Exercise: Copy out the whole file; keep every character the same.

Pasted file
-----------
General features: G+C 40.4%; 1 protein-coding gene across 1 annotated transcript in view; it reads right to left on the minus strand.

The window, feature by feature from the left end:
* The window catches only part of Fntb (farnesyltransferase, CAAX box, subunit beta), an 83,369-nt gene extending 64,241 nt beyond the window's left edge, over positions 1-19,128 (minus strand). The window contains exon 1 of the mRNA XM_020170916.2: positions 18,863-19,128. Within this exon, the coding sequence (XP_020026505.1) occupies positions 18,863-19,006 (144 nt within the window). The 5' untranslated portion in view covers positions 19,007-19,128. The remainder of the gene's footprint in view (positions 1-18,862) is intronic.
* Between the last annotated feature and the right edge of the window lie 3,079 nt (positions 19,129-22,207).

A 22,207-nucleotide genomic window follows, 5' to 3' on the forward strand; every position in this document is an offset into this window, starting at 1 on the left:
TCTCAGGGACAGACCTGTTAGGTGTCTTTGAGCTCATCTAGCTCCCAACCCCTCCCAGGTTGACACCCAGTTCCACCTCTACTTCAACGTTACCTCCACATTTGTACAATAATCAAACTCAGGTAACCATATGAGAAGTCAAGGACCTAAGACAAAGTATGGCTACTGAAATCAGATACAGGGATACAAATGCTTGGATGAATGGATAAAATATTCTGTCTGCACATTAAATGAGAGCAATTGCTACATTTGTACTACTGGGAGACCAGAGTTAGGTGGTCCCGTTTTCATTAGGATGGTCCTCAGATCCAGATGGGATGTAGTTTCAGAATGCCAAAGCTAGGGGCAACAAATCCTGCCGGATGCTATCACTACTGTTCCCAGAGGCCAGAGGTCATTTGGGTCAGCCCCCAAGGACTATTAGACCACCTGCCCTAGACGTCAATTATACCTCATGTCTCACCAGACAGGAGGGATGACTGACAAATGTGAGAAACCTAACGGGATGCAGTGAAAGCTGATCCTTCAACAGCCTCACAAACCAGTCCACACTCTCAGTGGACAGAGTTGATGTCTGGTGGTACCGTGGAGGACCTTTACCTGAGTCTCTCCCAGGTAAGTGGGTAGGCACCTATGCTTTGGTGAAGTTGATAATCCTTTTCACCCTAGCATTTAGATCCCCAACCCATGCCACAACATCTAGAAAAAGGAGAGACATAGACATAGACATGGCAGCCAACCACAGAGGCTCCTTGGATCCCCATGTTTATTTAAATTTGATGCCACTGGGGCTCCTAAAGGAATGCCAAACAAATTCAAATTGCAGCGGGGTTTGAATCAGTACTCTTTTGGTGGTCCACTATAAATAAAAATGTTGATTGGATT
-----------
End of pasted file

General features: G+C 40.4%; 1 protein-coding gene across 1 annotated transcript in view; it reads right to left on the minus strand.

The window, feature by feature from the left end:
* The window catches only part of Fntb (farnesyltransferase, CAAX box, subunit beta), an 83,369-nt gene extending 64,241 nt beyond the window's left edge, over positions 1-19,128 (minus strand). The window contains exon 1 of the mRNA XM_020170916.2: positions 18,863-19,128. Within this exon, the coding sequence (XP_020026505.1) occupies positions 18,863-19,006 (144 nt within the window). The 5' untranslated portion in view covers positions 19,007-19,128. The remainder of the gene's footprint in view (positions 1-18,862) is intronic.
* Between the last annotated feature and the right edge of the window lie 3,079 nt (positions 19,129-22,207).

A 22,207-nucleotide genomic window follows, 5' to 3' on the forward strand; every position in this document is an offset into this window, starting at 1 on the left:
TCTCAGGGACAGACCTGTTAGGTGTCTTTGAGCTCATCTAGCTCCCAACCCCTCCCAGGTTGACACCCAGTTCCACCTCTACTTCAACGTTACCTCCACATTTGTACAATAATCAAACTCAGGTAACCATATGAGAAGTCAAGGACCTAAGACAAAGTATGGCTACTGAAATCAGATACAGGGATACAAATGCTTGGATGAATGGATAAAATATTCTGTCTGCACATTAAATGAGAGCAATTGCTACATTTGTACTACTGGGAGACCAGAGTTAGGTGGTCCCGTTTTCATTAGGATGGTCCTCAGATCCAGATGGGATGTAGTTTCAGAATGCCAAAGCTAGGGGCAACAAATCCTGCCGGATGCTATCACTACTGTTCCCAGAGGCCAGAGGTCATTTGGGTCAGCCCCCAAGGACTATTAGACCACCTGCCCTAGACGTCAATTATACCTCATGTCTCACCAGACAGGAGGGATGACTGACAAATGTGAGAAACCTAACGGGATGCAGTGAAAGCTGATCCTTCAACAGCCTCACAAACCAGTCCACACTCTCAGTGGACAGAGTTGATGTCTGGTGGTACCGTGGAGGACCTTTACCTGAGTCTCTCCCAGGTAAGTGGGTAGGCACCTATGCTTTGGTGAAGTTGATAATCCTTTTCACCCTAGCATTTAGATCCCCAACCCATGCCACAACATCTAGAAAAAGGAGAGACATAGACATAGACATGGCAGCCAACCACAGAGGCTCCTTGGATCCCCATGTTTATTTAAATTTGATGCCACTGGGGCTCCTAAAGGAATGCCAAACAAATTCAAATTGCAGCGGGGTTTGAATCAGTACTCTTTTGGTGGTCCACTATAAATAAAAATGTTGATTGGATT